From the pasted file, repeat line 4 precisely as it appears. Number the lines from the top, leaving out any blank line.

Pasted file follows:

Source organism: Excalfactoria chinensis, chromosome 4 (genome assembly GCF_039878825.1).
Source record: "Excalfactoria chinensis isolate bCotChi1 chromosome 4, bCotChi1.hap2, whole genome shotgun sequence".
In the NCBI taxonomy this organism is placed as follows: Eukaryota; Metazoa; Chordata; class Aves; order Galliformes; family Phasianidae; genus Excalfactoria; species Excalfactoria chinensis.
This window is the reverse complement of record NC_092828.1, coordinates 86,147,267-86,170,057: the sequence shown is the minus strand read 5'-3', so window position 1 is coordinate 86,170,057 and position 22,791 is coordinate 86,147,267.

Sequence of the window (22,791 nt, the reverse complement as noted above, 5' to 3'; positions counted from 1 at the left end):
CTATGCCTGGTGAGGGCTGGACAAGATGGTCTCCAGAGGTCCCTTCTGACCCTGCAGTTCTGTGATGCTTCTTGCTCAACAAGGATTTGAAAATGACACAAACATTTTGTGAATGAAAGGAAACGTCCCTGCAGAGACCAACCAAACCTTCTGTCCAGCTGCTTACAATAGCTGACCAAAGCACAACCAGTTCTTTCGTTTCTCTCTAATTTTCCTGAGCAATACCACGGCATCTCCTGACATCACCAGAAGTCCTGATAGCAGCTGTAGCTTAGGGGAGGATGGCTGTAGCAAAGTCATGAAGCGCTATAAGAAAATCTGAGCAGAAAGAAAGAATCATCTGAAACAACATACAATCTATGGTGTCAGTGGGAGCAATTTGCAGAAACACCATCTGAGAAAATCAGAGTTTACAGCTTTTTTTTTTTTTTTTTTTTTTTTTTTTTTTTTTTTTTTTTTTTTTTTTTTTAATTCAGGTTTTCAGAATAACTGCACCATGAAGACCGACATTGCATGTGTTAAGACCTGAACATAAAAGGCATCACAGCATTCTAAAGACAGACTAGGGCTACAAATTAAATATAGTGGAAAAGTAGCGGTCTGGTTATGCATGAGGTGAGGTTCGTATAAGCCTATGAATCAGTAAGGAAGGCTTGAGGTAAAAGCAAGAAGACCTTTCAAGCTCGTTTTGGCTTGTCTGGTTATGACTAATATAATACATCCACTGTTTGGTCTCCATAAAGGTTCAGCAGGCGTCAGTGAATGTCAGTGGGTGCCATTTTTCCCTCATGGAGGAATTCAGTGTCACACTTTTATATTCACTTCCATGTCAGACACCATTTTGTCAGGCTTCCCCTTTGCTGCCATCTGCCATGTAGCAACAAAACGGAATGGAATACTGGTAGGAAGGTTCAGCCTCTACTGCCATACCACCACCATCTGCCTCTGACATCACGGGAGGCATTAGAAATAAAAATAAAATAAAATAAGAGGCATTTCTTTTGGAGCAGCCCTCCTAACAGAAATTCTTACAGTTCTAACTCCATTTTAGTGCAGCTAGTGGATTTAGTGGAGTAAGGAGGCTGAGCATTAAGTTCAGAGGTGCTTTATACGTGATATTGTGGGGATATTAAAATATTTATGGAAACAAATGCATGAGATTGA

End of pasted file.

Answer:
This window is the reverse complement of record NC_092828.1, coordinates 86,147,267-86,170,057: the sequence shown is the minus strand read 5'-3', so window position 1 is coordinate 86,170,057 and position 22,791 is coordinate 86,147,267.